At Dr. Kearney’s we work with a bunch of different injectables. People can lump them all together thinking they’re all “kind of like Botox.” In reality, there are two types of injectables, dermal fillers, and neuromodulators. And, while their end goals may be similar, they go about their business in completely different ways.
Since Dr. Kearney offers various options for both types of these injectables, here’s some information to clear up any misunderstanding.
The name gives these injectables away. It sounds like something to do with the nerves, and it is. You can think of “neuromodulator” as a fancy term for the muscle relaxer. The goal of these products is to stop a particular muscle from contracting. It does this by inhibiting the nerve communication, the reason these injectables are named neuromodulators.
Neuromodulators are all about the wrinkles that are caused when we make certain facial expressions such as squinting or frowning. These expressions are formed mainly by the upper third of the face. Try it. Squint and feel the muscles of your forehead contract and create lines and wrinkles. When these muscles contract, they create a wrinkle on the surface skin.
Neuromodulators are made from the botulinum toxin type A. Yes, that is the very same bacteria that cause botulism. During WWII research on this toxin showed that when it was injected in very miniscule amounts into a muscle the toxin temporarily stopped the muscle from contracting. They found that the botulinum toxin blocked the nerve in the muscle from sending a message to the brain to contract the muscle. Without the message, the brain didn’t send out the word to contract the muscle. Botox was born.
Botox was originally approved to address things such as involuntary eyelid spasms, where the patient can’t control a certain muscle. Then in 2002, the FDA approved it for the treatment of facial wrinkles such as crow’s feet and the 11s (the lines between the eyebrows). The rest is history, as Botox is now one of the world’s most famous brand names and is a year in and year out the world’s most performed cosmetic procedure.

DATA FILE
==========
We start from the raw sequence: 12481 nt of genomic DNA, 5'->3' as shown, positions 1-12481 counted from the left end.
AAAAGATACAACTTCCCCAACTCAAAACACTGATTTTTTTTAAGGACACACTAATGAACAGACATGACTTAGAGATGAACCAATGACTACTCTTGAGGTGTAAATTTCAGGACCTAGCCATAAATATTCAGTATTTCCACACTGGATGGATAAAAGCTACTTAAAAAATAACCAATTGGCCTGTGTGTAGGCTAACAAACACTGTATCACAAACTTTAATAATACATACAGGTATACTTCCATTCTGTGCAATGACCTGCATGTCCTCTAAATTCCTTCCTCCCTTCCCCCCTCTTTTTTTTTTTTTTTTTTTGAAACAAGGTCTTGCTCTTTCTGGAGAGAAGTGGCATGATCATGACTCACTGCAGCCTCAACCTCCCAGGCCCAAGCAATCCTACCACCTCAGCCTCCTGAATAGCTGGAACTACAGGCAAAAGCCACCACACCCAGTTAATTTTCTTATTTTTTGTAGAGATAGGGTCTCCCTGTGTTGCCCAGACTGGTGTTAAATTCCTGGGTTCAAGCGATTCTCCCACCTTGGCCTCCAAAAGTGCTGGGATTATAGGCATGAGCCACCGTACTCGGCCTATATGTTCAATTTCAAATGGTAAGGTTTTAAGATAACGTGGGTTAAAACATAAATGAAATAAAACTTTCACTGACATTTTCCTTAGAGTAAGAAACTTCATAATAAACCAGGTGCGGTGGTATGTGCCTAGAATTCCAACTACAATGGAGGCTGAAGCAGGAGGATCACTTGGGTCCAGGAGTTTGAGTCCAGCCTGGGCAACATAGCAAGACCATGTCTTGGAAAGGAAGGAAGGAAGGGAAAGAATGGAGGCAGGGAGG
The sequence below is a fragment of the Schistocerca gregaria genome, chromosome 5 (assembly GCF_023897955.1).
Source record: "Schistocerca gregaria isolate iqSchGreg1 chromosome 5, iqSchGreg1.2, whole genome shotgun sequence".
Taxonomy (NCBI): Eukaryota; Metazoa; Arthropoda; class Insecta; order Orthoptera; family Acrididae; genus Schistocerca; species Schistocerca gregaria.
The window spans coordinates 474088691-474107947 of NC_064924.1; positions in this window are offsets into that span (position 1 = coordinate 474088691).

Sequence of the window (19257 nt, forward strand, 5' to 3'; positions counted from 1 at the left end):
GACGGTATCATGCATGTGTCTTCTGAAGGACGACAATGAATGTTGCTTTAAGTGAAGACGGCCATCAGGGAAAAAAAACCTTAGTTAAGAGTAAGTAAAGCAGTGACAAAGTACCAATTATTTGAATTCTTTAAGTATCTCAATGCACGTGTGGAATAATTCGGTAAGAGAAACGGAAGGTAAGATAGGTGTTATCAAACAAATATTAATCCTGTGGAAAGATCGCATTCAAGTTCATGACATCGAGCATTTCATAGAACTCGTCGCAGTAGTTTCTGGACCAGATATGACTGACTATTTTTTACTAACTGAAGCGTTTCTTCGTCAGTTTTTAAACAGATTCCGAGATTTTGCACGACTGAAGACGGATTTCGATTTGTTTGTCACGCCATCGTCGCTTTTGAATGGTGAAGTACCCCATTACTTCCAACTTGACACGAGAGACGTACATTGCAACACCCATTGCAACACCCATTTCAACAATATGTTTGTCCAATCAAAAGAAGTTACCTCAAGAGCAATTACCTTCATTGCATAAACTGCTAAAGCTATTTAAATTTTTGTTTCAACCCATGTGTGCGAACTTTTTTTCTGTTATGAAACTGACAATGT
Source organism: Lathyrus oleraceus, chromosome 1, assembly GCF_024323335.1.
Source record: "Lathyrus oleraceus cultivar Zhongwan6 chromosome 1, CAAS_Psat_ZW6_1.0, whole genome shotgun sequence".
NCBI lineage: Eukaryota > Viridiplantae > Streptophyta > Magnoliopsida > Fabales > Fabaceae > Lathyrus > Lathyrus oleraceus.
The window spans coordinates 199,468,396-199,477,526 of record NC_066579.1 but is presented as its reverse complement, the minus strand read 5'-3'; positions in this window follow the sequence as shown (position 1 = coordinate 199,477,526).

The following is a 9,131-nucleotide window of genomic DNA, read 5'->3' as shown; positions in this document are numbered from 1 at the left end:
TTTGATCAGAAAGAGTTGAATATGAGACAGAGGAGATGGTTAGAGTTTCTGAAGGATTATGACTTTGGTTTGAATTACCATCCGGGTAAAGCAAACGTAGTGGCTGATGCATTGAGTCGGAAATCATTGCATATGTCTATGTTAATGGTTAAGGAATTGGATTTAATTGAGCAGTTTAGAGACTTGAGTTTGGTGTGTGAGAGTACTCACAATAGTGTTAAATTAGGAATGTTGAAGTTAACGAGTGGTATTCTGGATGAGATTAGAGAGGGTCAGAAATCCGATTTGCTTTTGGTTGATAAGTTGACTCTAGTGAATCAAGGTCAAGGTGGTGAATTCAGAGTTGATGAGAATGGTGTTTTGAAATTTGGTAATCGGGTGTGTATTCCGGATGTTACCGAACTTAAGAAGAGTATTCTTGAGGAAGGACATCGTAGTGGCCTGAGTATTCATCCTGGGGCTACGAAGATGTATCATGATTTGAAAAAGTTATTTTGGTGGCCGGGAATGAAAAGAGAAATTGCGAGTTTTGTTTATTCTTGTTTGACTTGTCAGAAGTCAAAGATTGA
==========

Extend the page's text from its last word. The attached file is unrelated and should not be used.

Dr. Kearney offers the neuromodulators Botox and Dysport.
Dermal filler 101
Now dermal fillers. Dr. Kearney uses a variety of dermal fillers, everything from Juvederm to Sculptra. A dermal filler is true to its name — it fills the wrinkle from beneath. When skin is sun damaged or has lost volume, there is a depression on the skin surface. This can be a wrinkle or a depressed area such as the cheeks. Dermal fillers are injected directly beneath the wrinkle or area with decreased volume. The filler “fills” space and pushes the skin back upward, erasing the wrinkle and filling volume.
Dermal fillers are either “natural” or “synthetic.” Natural fillers such as Juvederm and Restylane are comprised primarily of hyaluronic acid. Hyaluronic acid is a naturally occurring substance in humans that is responsible for keeping the skin hydrated and plump. It does this by binding with water molecules under the skin’s surface.
Synthetic fillers are made of synthetic materials. Sculptra, for instance, contains poly-L-lactic acid that triggers the body to produce collagen, which returns structural support to the skin, eliminating wrinkles and lines. Bellafill contains polymethyl methacrylate microspheres that add a structural framework that supports the skin above. It also triggers collagen production.
Dr. Kearney uses both Sculptra and Bellafill, along with other dermal fillers.